Friday, October 28, 2022

The Housekeeper's Little Grey Cells

My mother was a huge fan of Agatha Christie. I grew up around those novels—often in multiple copies, because the publishers changed the titles over the years, and it wasn’t always clear which novels were new and which recycled, so to speak. Although my personal favorite was always Dorothy L. Sayers, especially after Harriet Vane joined Lord Peter in Strong Poison, I happily devoured every one of Christie’s classics that I could get my hands on.

I wasn’t quite sure, when Kensington Books pitched me on an interview with Colleen Cambridge, that a new series based on Agatha Christie’s fictional housekeeper was really a good idea. How could the new books compete with the old?

But having read two, I can say that they do. In some ways they even surpass the originals by redirecting their focus to the “downstairs”—that is, the servants, whom Phyllida manages with the sometimes assistance/sometimes animosity of Mallowan Hall’s butler, Mr. Dobble. It all gives the story a modern twist that is very refreshing. So don’t just indulge yourself. Listen to our interview at the New Books Network to find out more about this project before diving in.

The rest of this post comes from New Books in Historical Fiction.

Agatha Christie hardly needs an introduction. The Queen of Mystery has reigned since the 1920s, and the recent release of films based on her books shows that her popularity is in no danger of waning anytime soon. It takes a certain audacity to create an amateur detective who, while managing Christie’s household, outpaces her employer in solving crimes. But Colleen Cambridge pulls off this task with aplomb. In a nod to one of Christie’s best-known and most highly regarded novels, the series opens with a body in the library at Mallowan Hall, the rural estate where the author lives with her second husband.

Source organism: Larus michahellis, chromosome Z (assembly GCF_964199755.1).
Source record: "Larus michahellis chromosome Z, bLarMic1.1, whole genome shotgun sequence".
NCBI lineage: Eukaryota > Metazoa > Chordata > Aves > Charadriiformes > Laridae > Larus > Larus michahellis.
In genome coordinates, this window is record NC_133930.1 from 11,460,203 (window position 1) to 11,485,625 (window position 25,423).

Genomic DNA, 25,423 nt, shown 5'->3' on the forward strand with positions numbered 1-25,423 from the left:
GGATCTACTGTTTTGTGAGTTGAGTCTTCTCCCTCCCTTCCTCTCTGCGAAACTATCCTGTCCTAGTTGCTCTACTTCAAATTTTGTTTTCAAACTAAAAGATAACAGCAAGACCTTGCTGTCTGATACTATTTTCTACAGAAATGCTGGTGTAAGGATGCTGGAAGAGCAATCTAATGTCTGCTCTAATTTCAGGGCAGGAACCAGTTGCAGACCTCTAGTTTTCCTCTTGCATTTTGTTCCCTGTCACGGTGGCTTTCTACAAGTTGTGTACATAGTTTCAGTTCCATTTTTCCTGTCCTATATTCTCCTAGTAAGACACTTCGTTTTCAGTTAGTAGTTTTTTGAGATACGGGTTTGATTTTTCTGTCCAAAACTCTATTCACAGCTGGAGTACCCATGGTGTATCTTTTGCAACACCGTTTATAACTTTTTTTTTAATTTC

Phyllida—who admires Hercule Poirot, Christie’s most famous creation—seeks to apply his principles of detection to that dead body in the library, and she succeeds admirably. When the second book, A Trace of Poison, begins, Phyllida is organizing a village celebration aimed at raising the necessary funds to repair the roof of an orphanage run by the local Catholic church. Four famous mystery writers—Dorothy Sayers, G.K. Chesterton, Anthony Berkeley, and Christie herself—have agreed to sign copies of their books and to award a short-story prize guaranteeing international publication to one lucky local writer. But at the reception on the first evening, someone is murdered. The stolid but unimaginative police are called in, and again it is up to Phyllida to find out what really happened.

There can be few things more fun to write than fiction about other writers, and it’s clear that Cambridge is having a blast with every tongue-in-cheek reference. The crimes are inventive, the solutions satisfying, but at least as interesting are Phyllida’s interactions with her staff and the villagers of Listleigh. She has her flaws, and we learn early on that she has secrets. At the same time, she is observant, caring, perceptive, and daring, and watching her figure out the clues that befuddle even the police is pure joy.

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